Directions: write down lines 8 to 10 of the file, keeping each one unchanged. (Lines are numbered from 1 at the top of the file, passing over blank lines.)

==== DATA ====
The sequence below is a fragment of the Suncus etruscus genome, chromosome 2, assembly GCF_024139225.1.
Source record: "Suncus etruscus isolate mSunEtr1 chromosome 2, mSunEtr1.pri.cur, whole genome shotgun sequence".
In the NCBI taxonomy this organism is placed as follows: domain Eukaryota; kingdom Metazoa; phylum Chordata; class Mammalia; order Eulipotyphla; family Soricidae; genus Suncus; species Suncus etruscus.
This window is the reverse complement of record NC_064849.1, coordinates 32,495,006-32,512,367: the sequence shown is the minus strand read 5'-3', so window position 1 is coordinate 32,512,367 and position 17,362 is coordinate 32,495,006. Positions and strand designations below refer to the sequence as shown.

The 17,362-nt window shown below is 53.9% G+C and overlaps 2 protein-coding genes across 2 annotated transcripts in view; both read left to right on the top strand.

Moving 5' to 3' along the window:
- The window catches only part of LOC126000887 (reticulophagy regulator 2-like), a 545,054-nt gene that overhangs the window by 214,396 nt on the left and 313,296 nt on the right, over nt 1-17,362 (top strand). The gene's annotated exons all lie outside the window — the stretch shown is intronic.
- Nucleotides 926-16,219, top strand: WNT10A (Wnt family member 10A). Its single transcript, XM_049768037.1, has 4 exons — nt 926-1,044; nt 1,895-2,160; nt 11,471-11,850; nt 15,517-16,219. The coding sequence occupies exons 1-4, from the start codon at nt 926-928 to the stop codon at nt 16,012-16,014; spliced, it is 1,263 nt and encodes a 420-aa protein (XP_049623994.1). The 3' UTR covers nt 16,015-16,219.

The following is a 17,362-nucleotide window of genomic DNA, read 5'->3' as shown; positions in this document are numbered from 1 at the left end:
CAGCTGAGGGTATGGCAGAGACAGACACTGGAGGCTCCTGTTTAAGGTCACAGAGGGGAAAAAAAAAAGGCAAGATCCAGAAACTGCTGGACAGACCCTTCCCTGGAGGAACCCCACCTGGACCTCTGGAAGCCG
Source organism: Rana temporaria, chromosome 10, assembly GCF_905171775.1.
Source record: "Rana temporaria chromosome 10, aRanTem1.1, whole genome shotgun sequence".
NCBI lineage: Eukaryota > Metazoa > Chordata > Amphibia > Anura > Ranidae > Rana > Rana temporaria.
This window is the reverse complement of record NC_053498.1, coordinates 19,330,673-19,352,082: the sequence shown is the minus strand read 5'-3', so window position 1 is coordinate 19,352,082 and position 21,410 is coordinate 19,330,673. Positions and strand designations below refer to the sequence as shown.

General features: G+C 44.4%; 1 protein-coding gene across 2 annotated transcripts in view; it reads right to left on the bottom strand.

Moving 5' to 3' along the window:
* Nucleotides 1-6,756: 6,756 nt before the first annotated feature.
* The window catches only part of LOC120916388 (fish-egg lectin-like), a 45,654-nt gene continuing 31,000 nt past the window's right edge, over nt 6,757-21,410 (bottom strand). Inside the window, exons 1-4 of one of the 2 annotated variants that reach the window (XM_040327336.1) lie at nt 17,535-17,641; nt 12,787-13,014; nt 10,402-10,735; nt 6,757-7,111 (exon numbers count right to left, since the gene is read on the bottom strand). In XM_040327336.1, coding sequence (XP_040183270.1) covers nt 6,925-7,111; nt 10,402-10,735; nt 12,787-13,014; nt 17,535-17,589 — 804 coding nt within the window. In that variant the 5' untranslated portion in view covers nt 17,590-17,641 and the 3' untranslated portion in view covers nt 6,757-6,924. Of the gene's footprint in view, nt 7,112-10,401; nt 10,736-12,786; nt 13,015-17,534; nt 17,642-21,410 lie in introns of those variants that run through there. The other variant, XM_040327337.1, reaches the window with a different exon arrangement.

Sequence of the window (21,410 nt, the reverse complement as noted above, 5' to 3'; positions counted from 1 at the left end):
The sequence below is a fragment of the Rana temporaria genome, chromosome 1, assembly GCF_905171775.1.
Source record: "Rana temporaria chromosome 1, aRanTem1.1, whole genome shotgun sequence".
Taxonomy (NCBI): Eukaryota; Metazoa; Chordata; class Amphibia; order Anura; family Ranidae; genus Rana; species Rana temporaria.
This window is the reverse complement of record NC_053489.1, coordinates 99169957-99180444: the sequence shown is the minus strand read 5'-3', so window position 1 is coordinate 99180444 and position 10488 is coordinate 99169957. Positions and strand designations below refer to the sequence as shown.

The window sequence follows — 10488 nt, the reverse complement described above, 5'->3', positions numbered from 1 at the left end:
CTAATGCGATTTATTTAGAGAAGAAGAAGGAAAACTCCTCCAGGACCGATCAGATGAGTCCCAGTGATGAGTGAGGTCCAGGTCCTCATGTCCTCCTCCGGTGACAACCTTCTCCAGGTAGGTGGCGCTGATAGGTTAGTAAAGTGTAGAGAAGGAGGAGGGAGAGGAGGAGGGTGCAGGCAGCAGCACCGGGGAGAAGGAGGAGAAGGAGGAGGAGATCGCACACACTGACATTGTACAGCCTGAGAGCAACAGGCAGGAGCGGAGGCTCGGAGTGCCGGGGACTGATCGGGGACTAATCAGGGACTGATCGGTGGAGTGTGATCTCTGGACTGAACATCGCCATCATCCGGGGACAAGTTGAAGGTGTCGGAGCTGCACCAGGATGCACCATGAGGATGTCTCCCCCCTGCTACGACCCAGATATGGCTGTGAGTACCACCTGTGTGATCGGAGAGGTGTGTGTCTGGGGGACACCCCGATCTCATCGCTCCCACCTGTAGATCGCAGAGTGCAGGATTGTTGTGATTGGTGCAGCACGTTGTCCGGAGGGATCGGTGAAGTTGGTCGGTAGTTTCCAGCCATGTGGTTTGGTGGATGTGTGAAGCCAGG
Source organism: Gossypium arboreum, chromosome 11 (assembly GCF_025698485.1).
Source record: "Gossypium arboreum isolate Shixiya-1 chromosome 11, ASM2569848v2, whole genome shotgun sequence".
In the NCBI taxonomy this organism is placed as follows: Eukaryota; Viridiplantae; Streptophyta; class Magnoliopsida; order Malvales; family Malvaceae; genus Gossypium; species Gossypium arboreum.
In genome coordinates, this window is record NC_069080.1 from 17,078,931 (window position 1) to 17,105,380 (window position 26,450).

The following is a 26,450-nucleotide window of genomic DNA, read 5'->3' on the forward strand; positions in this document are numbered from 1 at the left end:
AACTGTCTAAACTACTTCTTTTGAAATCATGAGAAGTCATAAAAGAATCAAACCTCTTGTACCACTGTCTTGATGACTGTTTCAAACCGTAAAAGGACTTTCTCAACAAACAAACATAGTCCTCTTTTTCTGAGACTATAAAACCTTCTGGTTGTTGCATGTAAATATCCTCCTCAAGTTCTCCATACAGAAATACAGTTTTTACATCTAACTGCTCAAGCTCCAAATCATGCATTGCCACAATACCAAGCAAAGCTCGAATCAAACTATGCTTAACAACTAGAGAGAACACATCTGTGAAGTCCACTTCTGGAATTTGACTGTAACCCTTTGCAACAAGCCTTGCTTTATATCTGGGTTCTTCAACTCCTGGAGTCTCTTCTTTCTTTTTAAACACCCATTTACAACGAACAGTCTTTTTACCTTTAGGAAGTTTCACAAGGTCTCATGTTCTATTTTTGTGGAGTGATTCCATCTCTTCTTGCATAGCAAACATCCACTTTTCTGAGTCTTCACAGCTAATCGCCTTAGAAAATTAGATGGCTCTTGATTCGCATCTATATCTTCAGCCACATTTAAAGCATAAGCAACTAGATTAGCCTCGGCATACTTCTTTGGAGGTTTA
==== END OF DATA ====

- Nucleotides 926-16,219, top strand: WNT10A (Wnt family member 10A). Its single transcript, XM_049768037.1, has 4 exons — nt 926-1,044; nt 1,895-2,160; nt 11,471-11,850; nt 15,517-16,219. The coding sequence occupies exons 1-4, from the start codon at nt 926-928 to the stop codon at nt 16,012-16,014; spliced, it is 1,263 nt and encodes a 420-aa protein (XP_049623994.1). The 3' UTR covers nt 16,015-16,219.

The following is a 17,362-nucleotide window of genomic DNA, read 5'->3' as shown; positions in this document are numbered from 1 at the left end:
CAGCTGAGGGTATGGCAGAGACAGACACTGGAGGCTCCTGTTTAAGGTCACAGAGGGGAAAAAAAAAAGGCAAGATCCAGAAACTGCTGGACAGACCCTTCCCTGGAGGAACCCCACCTGGACCTCTGGAAGCCG